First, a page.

Book Review: Unforgettables: Winners, Losers, Strong Women, and Eccentric Men of the Civil War Era


by John C. Waugh

El Dorado Hills, Ca.: Savas Beatie, 2023. Pp. xii, 216. Illus., notes, biblio. index. $22.95 paperSome. ISBN:1611216656

Some Influential, Unusual, and Occasionally Eccentric Civil War Characters,

In Unforgettables, John C. Waugh, author of The Class of 1846, Last Stand at Mobile, and other Civil War-related books, offers short biographies of forty people who had important, interesting, and often dramatic roles and experiences in the era of the Civil War.

While many of these descriptions are generally short, a few are longer. Waugh includes some very well-known figures, such as the “Great Trio” of Henry Clay, John Calhoun, and Daniel Webster, and Presidents Zackary Taylor, Millard Fillmore, Franklin Pierce, and James Buchanan. Soldiers covered include Winfield Scott, Ulysses Grant, and Robert E. Lee. There’s a flock of cabinet members and politicians from both sides, notably William Seward, Salmon Chase, Edward Bates, Charles Sumner, Ben Wade, and Thaddeus Stevens, Alexander Stephens and Robert Toombs, and even Lincoln’s secretaries in John Nicolay and John Hay. Among other influential people covered are Frederick Douglass, Sojourner Truth, Horace Greely, Adam Gurowski, and Peter Cartwright, as well as some overlooked women, including Kate Chase, Mary Marcy, Sara Rice, and Anna Dickinson.

Each profile is based on extensive research, including primary sources, to give us an informative, often entertaining brief look at each person. Waugh, a former journalist, offers some critical observations about many of these characters, helping us evaluate their roles in history. He makes the very accurate point that the four pre-war presidents were either unable or unwilling to attempt to resolve the issues that led to secession. Waugh also asserts, rather controversially, that neither Stonewall Jackson nor N.B. Forrest was fighting for slavery. In the profiles of Richard Ewell, and George Derby, Waugh concludes that they were two of the most unusual West Point graduates, and excellent soldiers.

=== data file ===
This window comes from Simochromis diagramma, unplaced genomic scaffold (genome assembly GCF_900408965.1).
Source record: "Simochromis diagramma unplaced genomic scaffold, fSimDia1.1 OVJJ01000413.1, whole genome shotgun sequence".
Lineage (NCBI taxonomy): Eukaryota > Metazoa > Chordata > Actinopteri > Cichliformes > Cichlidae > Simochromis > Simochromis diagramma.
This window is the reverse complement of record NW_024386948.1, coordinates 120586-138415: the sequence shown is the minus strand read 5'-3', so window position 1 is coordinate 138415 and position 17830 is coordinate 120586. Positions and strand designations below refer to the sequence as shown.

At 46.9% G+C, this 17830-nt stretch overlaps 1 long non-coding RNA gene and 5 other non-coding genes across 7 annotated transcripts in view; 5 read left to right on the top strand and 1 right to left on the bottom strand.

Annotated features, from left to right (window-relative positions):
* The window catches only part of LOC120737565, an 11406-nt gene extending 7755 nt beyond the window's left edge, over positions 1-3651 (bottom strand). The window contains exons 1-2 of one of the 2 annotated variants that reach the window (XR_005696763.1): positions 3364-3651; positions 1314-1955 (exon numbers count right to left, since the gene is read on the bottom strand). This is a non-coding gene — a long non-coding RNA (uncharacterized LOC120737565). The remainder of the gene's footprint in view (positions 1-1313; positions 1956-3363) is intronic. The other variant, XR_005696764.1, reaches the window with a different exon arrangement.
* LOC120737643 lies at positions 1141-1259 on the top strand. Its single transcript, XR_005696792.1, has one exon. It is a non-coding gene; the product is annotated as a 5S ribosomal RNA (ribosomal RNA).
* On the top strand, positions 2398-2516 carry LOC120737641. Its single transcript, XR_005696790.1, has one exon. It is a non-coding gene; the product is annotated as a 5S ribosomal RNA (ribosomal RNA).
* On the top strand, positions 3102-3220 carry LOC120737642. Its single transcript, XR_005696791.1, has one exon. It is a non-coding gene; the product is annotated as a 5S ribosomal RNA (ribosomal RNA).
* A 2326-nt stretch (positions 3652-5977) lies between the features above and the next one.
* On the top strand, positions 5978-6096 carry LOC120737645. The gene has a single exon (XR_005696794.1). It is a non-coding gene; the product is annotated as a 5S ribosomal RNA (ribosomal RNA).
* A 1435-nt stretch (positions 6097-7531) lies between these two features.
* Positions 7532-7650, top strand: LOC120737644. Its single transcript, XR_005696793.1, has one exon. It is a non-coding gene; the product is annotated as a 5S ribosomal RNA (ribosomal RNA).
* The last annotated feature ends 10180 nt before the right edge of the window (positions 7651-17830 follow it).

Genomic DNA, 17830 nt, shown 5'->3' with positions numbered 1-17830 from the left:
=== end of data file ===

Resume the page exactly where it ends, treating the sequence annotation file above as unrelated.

The book includes images of each of the people profiled, which are clear and nicely placed throughout the book.

Waugh has generally done a good job of helping bring these people to life, and Unforgettables is highly recommended.


Our Reviewer: David Marshall has been a high school American history teacher in the Miami-Dade School district for more than three decades. A life-long Civil War enthusiast, David is president of the Miami Civil War Round Table Book Club. In addition to numerous reviews in Civil War News and other publications, he has given presentations to Civil War Round Tables on Joshua Chamberlain, Ulysses S. Grant, Abraham Lincoln, the Battle of Gettysburg, and the common soldier. His previous reviews here include A House Built by Slaves, They Came Only To Die, General Grant and the Verdict of History, Gettysburg In Color, Vol 2, Man of Fire, To the Last Extremity, Hood's Defeat Near Fox's Gap, "If We Are Striking for Pennsylvania", Vol. 2, Outwitting Forrest, All That Can Be Expected, Force of a Cyclone, Lincoln and Native Americans, Detour to Disaster, Lincoln in Lists, A Wilderness of Destruction, Twelve Days, The Civil War Memoirs of Captain William J. Seymour, Stay and Fight it Out, Calamity at Frederick, John T. Wilder, The Sergeant: The Incredible Life of Nicholas Said, Contrasts in Command: The Battle of Fair Oaks, Brigades of Antietam, Lee Invades the North, From Antietam to Appomattox with Upton’s Regulars, Our Flag Was Still There, Never Such a Campaign, The Boy Generals: George Custer, Wesley Merritt, and the Cavalry of the Army of the Potomac, from the Gettysburg Retreat through the Shenandoah Valley Campaign of 1864, and Longstreet: The Confederate General Who Defied the South .





Note: Unforgettables is also available in e-editions.


StrategyPage reviews are published in cooperation with The New York Military Affairs Symposium

Reviewer: David Marshall   

Buy it at



Help Keep Us From Drying Up

We need your help! Our subscription base has slowly been dwindling.

Each month we count on your contributions. You can support us in the following ways:

  1. Make sure you spread the word about us. Two ways to do that are to like us on Facebook and follow us on Twitter.
  2. Subscribe to our daily newsletter. We’ll send the news to your email box, and you don’t have to come to the site unless you want to read columns or see photos.
  3. You can contribute to the health of StrategyPage.
Subscribe   Contribute   Close